New forms of a potent drug are springing forth in the most unexpected places. This drug can be found in restaurants, bookstores, laundromats, the...

New forms of a potent drug are springing forth in the most unexpected places. This drug can be found in restaurants, bookstores, laundromats, the middle of the sea, even orbiting earth. Consumption is widely accepted and regarded favourably by the majority of Canadians. No longer seen as a means to enjoy partying or having large amounts, the quality, packaging, and originality of different strains are improving. Toronto has made way for this new scene with the emergence of craft beer.

Alcohol has always resonated in our culture. However craft breweries are challenging prominent industry practices and marketing strategies.

The origin of breweries in Canada dates back to 1668. Jean Talon created the first brewery in Quebec, his purpose twofold. The first was to create an alternative to strong imported French liquors and the second to utilize the amount of available grain in the new world. Independent breweries sprouted, but disappeared due to industry consolidation.  By 1981, two national companies Molson and Coors dominated the marketplace. Adversely, today that once large amount of grain has translated into over 40 craft breweries in Ontario with more on the way.

A significant shift in the elevation of beer standards is signified in the success of Roger Mittag. A former sales representative for juggernaut Molson, he broke away to found Canada’s first certification program for beer. “I think for a long time, until the early nineties we focused on beer as used for volume and partying and I think that was wrong.” Mittag cites the wine industry’s focus on product knowledge and education as the reason their brand can be perceived as superior. After all there is a growing trend in the profession of sommeliers, who attain wine accreditation.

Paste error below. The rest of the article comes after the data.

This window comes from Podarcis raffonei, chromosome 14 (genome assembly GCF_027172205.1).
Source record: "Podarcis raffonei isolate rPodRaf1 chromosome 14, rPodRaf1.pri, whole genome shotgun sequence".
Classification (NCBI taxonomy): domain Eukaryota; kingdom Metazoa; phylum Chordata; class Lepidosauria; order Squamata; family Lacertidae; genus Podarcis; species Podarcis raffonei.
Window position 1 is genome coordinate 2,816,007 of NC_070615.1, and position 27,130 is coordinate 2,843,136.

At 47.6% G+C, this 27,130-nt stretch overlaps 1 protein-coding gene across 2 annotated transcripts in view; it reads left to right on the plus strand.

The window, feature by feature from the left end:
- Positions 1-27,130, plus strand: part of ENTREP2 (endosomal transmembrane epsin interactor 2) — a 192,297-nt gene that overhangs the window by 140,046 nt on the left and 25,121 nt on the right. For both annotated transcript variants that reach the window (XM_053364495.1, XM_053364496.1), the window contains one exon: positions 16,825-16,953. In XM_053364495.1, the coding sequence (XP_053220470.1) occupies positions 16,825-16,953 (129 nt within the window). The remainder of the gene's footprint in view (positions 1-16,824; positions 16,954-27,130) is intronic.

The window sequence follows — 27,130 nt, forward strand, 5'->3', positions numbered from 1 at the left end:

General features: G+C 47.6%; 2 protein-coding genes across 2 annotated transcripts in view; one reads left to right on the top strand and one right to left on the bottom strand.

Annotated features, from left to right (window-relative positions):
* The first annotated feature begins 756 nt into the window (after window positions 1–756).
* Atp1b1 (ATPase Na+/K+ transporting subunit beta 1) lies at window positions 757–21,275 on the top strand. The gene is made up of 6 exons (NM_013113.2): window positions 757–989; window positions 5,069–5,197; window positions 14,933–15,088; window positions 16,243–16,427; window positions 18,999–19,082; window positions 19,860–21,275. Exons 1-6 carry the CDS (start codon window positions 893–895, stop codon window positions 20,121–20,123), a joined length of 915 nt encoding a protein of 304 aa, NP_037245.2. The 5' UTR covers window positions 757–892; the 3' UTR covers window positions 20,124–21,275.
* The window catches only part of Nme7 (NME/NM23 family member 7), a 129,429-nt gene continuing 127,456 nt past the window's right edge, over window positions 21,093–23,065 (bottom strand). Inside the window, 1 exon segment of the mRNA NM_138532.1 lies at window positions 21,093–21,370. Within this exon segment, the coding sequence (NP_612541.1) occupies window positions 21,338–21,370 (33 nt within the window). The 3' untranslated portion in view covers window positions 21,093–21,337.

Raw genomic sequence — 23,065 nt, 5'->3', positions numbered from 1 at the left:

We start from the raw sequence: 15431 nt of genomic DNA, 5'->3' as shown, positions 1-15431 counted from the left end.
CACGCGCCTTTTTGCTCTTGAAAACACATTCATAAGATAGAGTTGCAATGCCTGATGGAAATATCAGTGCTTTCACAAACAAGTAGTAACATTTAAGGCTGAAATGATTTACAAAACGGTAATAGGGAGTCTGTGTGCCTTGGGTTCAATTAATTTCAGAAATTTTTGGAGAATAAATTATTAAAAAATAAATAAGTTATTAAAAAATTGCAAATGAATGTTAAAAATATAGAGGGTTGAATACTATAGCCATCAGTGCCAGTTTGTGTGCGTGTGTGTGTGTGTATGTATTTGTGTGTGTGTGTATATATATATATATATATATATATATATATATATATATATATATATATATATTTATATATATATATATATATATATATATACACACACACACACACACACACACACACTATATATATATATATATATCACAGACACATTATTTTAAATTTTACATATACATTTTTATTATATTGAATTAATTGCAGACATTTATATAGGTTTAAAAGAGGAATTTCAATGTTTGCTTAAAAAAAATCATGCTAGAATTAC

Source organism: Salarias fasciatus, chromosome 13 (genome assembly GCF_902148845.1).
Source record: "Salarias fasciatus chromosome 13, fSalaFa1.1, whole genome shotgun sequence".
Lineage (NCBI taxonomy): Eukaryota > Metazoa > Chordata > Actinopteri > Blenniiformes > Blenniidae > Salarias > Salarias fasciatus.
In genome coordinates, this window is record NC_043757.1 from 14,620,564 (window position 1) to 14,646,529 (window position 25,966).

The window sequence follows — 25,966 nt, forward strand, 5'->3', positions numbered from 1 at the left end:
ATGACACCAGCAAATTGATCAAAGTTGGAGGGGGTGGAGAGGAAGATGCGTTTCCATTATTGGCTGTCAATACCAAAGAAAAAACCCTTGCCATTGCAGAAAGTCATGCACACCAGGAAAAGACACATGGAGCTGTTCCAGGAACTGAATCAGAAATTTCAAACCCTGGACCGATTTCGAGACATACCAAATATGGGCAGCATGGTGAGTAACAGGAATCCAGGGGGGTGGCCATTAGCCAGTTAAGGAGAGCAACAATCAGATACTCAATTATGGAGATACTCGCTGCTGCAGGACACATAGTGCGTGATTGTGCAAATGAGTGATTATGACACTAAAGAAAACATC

Beer on the other hand is viewed throughout history as a common man’s drink.  A perception with a negative connotation reinforced by big breweries like Labatt and Molson. But thirst for knowledge is reaching consumers in new ways. The public school created by Mittag aims to educate, share, and grow beer knowledge akin to that of the growing art of the sommelier. “I want this to be an inclusive group not exclusive,” says Mittag referring to the snobbish attitudes that can accompany new trends. The program consists of three phases, Beer Enthusiast for general knowledge, Beer Specialist and Beer Expert are for those who are serious about working in the industry. Mittag teaches his beer program at both Humber and Fanshawe College, and is the only beer certification course in Canada. 

Contrasting the rise of craft beers is the potential legislation to label beer, wine and spirits with warning labels. The Ontario Medical Association proposes alcohol labelling should be similar with that of cigarettes. Statistics Canada shows 9.9% of the population exhibit alcohol dependent symptoms. Part of Craft Beers appeal is the attractive labelling. Unique names and bottle design will surely take a hit if warnings are in place.

While legislation may come down the pipe, craft beer is still exploding on the scene. Northern towns like Barrie, Pickering and North Bay are opening breweries in a market many believed would remain untapped.

The growing craft beer scene is further evidenced by its trickling south into the city of Hamilton. Collective Arts is partnering with Nickelbrook brewery investing $10 million  into a new brewery on Hamilton’s waterfront. Craft beers still only make up about four per cent of beer sales in Ontario however that is almost double its 2009 levels.

Creativity of craft beer is what excites owner of the bar ‘The Ship’ Tate Graham. The ship opened in 2009 in Hamilton, rotating 122 craft beers over 12 taps during that time. Graham sees a future for the industry that goes beyond a bubble and burst cycle. “I think Mill Street will become a bigger player and buy up some of the contract breweries but as long as people drink beer, craft beer will be around.”

The sustainability of craft beer’s rise is the attitude Steve Hames notices with his guests. A certified sommelier and fine dining server for over 15 years in Oakville, Toronto, and Hamilton. Steve recognizes the shift in guest’s curiosity and willingness to reach for beers they haven’t seen or tried before. “People are a lot more open to suggestions than they were three or four years ago.” says Hames.

Scientists have traced beer back as far as 3,000 BC, brewed by Babylonians and Egyptian cultures who would bury their pharaohs with beer to ensure safe passage into the afterlife. While beer nowadays has cause for anything but safe passage when it comes to road safety. Beer is and will continue to be inextricably linked to our culture. A culture that has decided it is time to change one of its oldest traditions.



TIm Paul